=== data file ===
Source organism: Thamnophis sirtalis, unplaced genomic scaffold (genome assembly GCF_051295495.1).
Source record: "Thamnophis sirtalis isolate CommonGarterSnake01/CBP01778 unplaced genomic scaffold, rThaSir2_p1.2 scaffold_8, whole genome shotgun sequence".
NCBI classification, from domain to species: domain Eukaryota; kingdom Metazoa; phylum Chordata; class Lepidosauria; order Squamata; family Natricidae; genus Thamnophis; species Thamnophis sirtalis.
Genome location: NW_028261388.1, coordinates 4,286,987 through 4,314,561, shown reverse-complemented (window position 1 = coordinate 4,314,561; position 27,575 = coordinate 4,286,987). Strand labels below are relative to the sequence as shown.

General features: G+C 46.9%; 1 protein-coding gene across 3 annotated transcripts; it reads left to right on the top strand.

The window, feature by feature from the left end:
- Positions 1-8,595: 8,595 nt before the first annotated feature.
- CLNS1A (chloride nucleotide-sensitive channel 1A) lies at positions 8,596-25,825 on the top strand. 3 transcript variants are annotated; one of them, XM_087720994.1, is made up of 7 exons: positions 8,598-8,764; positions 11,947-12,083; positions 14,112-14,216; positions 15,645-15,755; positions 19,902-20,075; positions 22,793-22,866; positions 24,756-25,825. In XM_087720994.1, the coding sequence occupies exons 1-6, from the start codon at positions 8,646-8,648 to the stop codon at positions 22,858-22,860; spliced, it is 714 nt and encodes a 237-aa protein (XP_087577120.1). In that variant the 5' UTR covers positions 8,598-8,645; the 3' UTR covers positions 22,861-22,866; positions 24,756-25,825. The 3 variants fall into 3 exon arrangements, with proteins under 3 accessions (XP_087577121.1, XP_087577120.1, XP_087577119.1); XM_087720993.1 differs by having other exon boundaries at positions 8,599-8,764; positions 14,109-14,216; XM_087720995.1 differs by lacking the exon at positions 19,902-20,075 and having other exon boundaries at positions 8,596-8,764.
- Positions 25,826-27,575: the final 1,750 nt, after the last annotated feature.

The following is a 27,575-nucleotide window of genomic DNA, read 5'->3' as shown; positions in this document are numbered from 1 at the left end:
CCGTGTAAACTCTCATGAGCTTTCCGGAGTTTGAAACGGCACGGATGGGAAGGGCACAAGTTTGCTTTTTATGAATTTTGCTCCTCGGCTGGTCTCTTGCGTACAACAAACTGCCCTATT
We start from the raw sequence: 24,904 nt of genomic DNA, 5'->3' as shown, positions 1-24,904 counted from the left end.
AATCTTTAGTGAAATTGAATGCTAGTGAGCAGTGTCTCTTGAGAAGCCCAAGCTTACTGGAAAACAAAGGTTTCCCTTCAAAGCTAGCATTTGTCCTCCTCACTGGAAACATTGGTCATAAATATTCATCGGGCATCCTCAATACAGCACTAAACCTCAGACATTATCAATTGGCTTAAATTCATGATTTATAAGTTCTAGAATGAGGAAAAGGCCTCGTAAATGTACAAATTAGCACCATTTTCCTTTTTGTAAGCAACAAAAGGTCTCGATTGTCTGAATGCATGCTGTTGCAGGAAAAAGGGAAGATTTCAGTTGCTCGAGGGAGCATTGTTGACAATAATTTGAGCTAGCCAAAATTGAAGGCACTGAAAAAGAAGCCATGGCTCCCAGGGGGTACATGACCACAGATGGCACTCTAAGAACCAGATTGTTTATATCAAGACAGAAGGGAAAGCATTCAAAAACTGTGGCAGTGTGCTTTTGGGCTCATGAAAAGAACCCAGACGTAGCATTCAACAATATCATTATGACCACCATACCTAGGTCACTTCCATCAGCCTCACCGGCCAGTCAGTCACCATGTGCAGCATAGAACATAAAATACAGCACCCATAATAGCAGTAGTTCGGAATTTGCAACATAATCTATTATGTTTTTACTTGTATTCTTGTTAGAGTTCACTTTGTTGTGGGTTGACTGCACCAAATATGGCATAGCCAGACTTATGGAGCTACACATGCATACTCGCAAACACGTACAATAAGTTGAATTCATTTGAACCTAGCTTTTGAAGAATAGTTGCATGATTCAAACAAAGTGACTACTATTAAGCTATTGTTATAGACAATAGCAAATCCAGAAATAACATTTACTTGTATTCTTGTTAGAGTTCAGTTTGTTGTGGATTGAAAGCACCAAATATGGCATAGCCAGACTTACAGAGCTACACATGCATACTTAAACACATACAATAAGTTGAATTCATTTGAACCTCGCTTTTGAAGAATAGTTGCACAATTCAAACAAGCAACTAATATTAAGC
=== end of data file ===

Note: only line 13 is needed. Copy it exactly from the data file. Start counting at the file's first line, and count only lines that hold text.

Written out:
AATCTTTAGTGAAATTGAATGCTAGTGAGCAGTGTCTCTTGAGAAGCCCAAGCTTACTGGAAAACAAAGGTTTCCCTTCAAAGCTAGCATTTGTCCTCCTCACTGGAAACATTGGTCATAAATATTCATCGGGCATCCTCAATACAGCACTAAACCTCAGACATTATCAATTGGCTTAAATTCATGATTTATAAGTTCTAGAATGAGGAAAAGGCCTCGTAAATGTACAAATTAGCACCATTTTCCTTTTTGTAAGCAACAAAAGGTCTCGATTGTCTGAATGCATGCTGTTGCAGGAAAAAGGGAAGATTTCAGTTGCTCGAGGGAGCATTGTTGACAATAATTTGAGCTAGCCAAAATTGAAGGCACTGAAAAAGAAGCCATGGCTCCCAGGGGGTACATGACCACAGATGGCACTCTAAGAACCAGATTGTTTATATCAAGACAGAAGGGAAAGCATTCAAAAACTGTGGCAGTGTGCTTTTGGGCTCATGAAAAGAACCCAGACGTAGCATTCAACAATATCATTATGACCACCATACCTAGGTCACTTCCATCAGCCTCACCGGCCAGTCAGTCACCATGTGCAGCATAGAACATAAAATACAGCACCCATAATAGCAGTAGTTCGGAATTTGCAACATAATCTATTATGTTTTTACTTGTATTCTTGTTAGAGTTCACTTTGTTGTGGGTTGACTGCACCAAATATGGCATAGCCAGACTTATGGAGCTACACATGCATACTCGCAAACACGTACAATAAGTTGAATTCATTTGAACCTAGCTTTTGAAGAATAGTTGCATGATTCAAACAAAGTGACTACTATTAAGCTATTGTTATAGACAATAGCAAATCCAGAAATAACATTTACTTGTATTCTTGTTAGAGTTCAGTTTGTTGTGGATTGAAAGCACCAAATATGGCATAGCCAGACTTACAGAGCTACACATGCATACTTAAACACATACAATAAGTTGAATTCATTTGAACCTCGCTTTTGAAGAATAGTTGCACAATTCAAACAAGCAACTAATATTAAGC